Scouts on a mission

MARQUETTE – Not every youngster can empathize with people afflicted with dementia and Alzheimer’s disease. After all, there’s a big age gap between the preteen set and seniors.

Father Marquette Local Girl Scout Troop 5033’s junior level Scouts, though, are bridging that cap.

Trooper Leader Heather Modell oversaw the troop last Thursday in the Community Room of the Peter White Public Library when it sponsored a screening of the documentary “Alive Inside: A Story of Music and Memory,” the winner of the Documentary Audience Award at the 2014 Sundance Film Festival.

“It’s basically about the Music & Memory project, or therapy, and how music therapy can be so incredibly powerful for dementia and Alzheimer’s patients,” Modell said.

The film, she noted, documents such cases.

The connection between the documentary and the troop came about when the Scouts began to work toward their Bronze Award.

“They decided that they wanted to basically focus on veterans as their core group,” Modell said, “so, through the process, we were trying to figure out what we could do specifically with the veterans, or for the veterans, and we happened to come across the Music & Memory project, which they already have at the veterans’ home here for therapy.”

That home is the D.J. Jacobetti Home for Veterans, located at 425 Fisher St.

The troop decided on an iPod, iTunes card and headphone drive, Modell said.

“Those items, obviously, go to benefit directly to veterans for this project,” Modell said, “and then, of course, to get community awareness out about this amazing therapy, we decided that we would screen this film.”

Music & Memory, a national program based in Mineola, New York, is a nonprofit organization that brings personalized music into the lives of elderly or infirm patients through digital music technology, according to the group’s website at musicandmemory.org.

A video clip from “Alive Inside” documentary that showed Henry, one of the residents reawakened by listening to his Cab Calloway favorites, went viral with more than 11 million views.

The nonprofit currently faces a shortage of $49 iPhone shuffles for patients with special needs. People can send a used iPod, or buy a new one, that will go directly to residents in a Music & Memory certified nursing home. Prepaid shipping labels and donation forms are on the group’s website.

The items Scouts collect will go to Jacobetti, Modell said.

Scout Tyleur Wright, 9, attended the film screening at the library.

“I’m involved because I help at my church, trying to get people to donate headphones, iPods and iTunes cards so we can help the Music & Memory program at Jacobetti,” Tyleur said, “because they believe that some people with Alzheimer’s, they can get their memory back with music.”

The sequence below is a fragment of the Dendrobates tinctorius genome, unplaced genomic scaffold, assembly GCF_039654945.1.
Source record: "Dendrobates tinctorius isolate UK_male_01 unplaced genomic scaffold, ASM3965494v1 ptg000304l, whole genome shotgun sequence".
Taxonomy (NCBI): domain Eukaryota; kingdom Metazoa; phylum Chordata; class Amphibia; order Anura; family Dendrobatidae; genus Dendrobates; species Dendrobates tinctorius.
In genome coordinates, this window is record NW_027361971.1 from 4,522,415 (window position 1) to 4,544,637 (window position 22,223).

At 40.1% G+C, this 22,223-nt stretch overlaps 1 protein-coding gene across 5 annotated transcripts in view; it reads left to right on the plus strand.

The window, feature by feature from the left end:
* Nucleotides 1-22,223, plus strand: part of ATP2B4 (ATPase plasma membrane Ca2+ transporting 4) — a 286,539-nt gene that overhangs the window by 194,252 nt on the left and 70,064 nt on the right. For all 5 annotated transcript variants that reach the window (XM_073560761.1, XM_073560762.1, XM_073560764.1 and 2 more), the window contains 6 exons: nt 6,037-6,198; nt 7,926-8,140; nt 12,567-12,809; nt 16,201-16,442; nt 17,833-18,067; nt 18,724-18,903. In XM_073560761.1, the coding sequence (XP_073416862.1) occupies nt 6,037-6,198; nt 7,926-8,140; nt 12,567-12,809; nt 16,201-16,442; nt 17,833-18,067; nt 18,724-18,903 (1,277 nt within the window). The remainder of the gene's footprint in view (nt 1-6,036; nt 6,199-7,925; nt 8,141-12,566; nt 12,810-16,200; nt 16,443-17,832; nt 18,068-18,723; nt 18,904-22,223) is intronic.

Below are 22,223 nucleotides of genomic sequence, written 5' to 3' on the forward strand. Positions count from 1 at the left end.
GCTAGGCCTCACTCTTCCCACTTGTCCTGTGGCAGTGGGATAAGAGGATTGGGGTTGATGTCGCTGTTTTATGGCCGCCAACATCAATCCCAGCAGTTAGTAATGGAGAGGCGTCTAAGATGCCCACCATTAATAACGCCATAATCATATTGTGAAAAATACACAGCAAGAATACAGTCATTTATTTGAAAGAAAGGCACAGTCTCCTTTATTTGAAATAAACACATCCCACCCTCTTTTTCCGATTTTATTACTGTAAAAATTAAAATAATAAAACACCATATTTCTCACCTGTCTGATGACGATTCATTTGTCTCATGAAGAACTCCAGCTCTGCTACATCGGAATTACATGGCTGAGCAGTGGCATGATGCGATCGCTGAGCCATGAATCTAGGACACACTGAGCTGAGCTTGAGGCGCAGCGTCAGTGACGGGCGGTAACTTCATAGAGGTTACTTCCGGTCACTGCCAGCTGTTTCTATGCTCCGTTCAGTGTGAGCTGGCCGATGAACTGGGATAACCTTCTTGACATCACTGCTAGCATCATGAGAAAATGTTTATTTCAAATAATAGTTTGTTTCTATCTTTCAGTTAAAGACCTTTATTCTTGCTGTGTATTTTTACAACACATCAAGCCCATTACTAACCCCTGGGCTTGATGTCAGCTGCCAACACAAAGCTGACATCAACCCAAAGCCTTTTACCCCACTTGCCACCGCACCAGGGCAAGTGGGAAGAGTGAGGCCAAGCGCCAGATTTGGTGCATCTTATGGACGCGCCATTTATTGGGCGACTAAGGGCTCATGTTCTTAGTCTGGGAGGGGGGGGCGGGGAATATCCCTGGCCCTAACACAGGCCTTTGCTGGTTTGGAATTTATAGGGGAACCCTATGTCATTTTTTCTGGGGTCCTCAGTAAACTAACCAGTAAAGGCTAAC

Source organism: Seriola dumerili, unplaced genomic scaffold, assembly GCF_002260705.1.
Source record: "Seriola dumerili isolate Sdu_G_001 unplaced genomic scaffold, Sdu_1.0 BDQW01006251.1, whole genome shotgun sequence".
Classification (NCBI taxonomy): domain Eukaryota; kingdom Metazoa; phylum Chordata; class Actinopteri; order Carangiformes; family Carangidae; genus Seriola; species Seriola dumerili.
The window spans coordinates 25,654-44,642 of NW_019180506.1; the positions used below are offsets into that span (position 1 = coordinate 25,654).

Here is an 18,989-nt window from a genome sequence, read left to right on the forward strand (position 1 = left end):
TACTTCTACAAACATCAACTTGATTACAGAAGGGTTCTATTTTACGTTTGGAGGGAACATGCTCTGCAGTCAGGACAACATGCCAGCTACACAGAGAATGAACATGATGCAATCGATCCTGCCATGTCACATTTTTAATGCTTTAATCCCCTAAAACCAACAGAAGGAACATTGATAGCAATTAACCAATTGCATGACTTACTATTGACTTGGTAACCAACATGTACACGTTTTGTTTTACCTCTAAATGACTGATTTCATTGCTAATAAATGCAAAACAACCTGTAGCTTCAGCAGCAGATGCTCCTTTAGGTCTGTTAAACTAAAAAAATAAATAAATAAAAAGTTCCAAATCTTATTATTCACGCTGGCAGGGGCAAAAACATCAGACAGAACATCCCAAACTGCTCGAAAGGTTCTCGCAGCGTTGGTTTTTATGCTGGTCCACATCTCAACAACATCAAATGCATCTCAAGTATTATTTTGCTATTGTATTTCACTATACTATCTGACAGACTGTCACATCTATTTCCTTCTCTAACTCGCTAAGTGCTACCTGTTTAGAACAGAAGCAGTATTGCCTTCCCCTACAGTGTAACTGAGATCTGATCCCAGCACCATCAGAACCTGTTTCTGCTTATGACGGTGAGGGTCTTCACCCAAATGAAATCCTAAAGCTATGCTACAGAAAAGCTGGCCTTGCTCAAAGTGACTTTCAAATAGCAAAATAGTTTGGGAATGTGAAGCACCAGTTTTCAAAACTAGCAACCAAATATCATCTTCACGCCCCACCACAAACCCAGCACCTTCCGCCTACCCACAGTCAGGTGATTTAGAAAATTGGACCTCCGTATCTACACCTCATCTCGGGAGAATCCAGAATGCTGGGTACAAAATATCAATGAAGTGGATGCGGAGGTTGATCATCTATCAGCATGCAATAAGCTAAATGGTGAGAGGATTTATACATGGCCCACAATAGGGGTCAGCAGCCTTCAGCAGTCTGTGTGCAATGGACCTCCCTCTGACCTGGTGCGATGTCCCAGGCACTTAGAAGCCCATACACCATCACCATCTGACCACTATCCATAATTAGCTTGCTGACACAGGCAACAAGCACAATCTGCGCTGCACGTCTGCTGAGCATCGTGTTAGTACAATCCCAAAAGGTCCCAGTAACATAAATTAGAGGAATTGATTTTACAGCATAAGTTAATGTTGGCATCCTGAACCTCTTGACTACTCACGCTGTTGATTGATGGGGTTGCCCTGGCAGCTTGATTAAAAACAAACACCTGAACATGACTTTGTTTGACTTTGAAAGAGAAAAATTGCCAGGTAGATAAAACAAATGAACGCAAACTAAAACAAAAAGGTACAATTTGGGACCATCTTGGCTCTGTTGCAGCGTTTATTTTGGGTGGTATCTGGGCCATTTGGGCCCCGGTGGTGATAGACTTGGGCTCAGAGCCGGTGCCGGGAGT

Maija Parkkonen, 10, also attended the screening. She attends St. Michael Catholic Church in Marquette, along with Tyleur.

For the Scouts, collecting digital items – as with many needed things – it has been challenging in a way. Are people good about donating the items?

“Like, in the middle,” Maija said.

At the library last Thursday, the Scouts had a special setup for the event.

Tyleur said cookie boxes – appropriate for the Girl Scout crowd – were placed out for the items while cups were available for monetary donations.

“And then we have tissues, water and food,” Tyleur said.

For information about the Scout collection drive, contact Modell at 228-9517 or Modehl@aol.com.

Ken Arseneau, activity programmer/volunteer coordinator at the Jacobetti home, said about 20 residents are using the Music & Memory program.

“It does help jog memory,” said Arseneau, who pointed out music makes a great tool as it ties to a specific memory.

Digital music through an iPod and iTunes, he stressed, allows someone to gear a music playlist for one person – an attractive feature since everyone responds to different music depending on their life experiences and backgrounds – and the iPod shuffle can be used for just that purpose. Also, a listener can use ear buds so nearby residents aren’t disturbed.

Another benefit of the program is that iTunes can build a musical library so songs don’t have to be repurchased, he said.

Listening to a song too can help with behavioral issues.

“Music can be calming and can be used to help with aggressive behavior, or calm someone down who’s agitated,” Arseneau said.

Music can free up space in the medicine cabinet as well since it can be a good alternative to pills.

“You can give only so much medicine,” said Arseneau, who noted people listening to musical sounds can be put in a better mood without having a chemical inducement having to be made.

Anyone wanting to donate iPods or iTunes cards can do so directly at the center.

Keep in mind that a donated iPod, even a used one, doesn’t necessarily have to completely overhaul someone’s life.

After all, Arseneau acknowledged that even a small improvement via music can help a resident.

“Any result is a good result,” Arseneau said.

Christie Bleck can be reached at 906-228-2500, ext. 250.